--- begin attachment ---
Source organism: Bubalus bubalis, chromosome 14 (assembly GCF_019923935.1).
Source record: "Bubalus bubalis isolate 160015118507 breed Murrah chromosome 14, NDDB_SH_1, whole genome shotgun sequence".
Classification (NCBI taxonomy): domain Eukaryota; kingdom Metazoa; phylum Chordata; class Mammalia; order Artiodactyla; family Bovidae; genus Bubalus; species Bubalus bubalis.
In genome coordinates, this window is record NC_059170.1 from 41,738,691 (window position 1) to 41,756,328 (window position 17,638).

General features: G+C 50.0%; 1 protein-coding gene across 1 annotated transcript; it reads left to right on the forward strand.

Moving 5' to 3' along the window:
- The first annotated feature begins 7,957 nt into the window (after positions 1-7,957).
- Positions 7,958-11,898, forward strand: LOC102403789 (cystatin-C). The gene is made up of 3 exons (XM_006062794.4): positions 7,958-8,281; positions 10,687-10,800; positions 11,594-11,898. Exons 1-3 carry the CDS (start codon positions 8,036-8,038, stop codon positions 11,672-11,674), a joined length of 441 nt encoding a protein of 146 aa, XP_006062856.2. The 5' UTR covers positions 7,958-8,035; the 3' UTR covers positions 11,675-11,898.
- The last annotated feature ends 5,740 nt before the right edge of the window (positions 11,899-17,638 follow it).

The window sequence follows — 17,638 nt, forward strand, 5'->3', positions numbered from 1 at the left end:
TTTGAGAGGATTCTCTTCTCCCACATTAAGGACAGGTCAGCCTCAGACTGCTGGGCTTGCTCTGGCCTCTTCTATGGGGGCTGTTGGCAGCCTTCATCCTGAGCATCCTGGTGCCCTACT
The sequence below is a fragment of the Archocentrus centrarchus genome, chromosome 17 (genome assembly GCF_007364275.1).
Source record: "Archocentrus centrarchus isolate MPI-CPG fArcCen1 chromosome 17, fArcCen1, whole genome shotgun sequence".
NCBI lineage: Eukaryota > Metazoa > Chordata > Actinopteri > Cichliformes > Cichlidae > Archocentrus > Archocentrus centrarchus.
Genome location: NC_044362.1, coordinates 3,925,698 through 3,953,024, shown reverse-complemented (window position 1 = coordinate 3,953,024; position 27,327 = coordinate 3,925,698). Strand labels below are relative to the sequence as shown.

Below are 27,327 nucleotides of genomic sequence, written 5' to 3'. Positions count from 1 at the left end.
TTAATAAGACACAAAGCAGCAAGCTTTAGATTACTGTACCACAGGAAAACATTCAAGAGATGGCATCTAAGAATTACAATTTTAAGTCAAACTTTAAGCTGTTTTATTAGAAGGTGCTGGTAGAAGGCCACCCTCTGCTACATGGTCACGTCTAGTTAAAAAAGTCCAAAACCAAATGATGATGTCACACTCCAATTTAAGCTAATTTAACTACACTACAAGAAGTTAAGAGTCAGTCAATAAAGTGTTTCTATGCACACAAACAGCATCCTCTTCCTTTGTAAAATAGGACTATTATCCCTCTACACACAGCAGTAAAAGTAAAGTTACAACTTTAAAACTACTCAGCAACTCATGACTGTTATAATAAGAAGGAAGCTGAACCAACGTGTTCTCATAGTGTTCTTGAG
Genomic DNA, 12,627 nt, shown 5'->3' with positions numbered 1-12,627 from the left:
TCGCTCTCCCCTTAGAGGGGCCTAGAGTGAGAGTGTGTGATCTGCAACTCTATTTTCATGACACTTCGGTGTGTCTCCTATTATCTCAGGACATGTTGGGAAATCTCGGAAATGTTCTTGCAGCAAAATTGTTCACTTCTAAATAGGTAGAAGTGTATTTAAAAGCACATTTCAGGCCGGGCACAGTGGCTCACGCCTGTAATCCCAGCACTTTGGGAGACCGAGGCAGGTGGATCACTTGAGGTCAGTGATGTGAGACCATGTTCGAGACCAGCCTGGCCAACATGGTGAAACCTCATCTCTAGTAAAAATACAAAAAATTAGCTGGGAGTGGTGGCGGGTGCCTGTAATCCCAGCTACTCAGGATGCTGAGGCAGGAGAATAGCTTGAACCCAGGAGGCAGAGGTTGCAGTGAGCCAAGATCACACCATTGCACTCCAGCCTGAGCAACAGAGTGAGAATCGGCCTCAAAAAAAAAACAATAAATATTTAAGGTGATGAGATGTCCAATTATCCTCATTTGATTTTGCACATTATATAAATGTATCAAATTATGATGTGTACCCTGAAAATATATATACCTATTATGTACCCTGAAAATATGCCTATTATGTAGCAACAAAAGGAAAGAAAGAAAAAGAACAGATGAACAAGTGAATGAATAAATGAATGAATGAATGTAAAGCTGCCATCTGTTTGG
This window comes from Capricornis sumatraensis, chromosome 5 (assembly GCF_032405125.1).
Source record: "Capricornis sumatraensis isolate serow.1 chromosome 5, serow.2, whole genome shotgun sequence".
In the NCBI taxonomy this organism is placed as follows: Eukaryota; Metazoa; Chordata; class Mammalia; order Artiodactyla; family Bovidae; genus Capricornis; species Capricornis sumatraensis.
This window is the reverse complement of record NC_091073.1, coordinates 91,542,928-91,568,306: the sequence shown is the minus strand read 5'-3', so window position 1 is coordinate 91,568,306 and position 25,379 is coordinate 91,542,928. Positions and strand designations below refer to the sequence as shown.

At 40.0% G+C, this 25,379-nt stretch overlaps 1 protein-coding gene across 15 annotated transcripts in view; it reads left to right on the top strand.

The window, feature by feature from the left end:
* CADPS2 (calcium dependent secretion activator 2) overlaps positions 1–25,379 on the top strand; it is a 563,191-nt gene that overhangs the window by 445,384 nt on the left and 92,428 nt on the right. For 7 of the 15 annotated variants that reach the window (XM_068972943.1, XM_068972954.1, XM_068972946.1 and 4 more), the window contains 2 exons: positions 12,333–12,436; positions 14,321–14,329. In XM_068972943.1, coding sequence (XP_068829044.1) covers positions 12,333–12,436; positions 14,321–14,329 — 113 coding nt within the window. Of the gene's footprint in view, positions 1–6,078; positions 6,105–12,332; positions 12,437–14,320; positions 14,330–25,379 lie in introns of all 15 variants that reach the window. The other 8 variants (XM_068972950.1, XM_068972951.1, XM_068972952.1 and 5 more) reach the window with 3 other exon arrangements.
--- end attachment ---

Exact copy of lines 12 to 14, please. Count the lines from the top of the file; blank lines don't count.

The sequence below is a fragment of the Archocentrus centrarchus genome, chromosome 17 (genome assembly GCF_007364275.1).
Source record: "Archocentrus centrarchus isolate MPI-CPG fArcCen1 chromosome 17, fArcCen1, whole genome shotgun sequence".
NCBI lineage: Eukaryota > Metazoa > Chordata > Actinopteri > Cichliformes > Cichlidae > Archocentrus > Archocentrus centrarchus.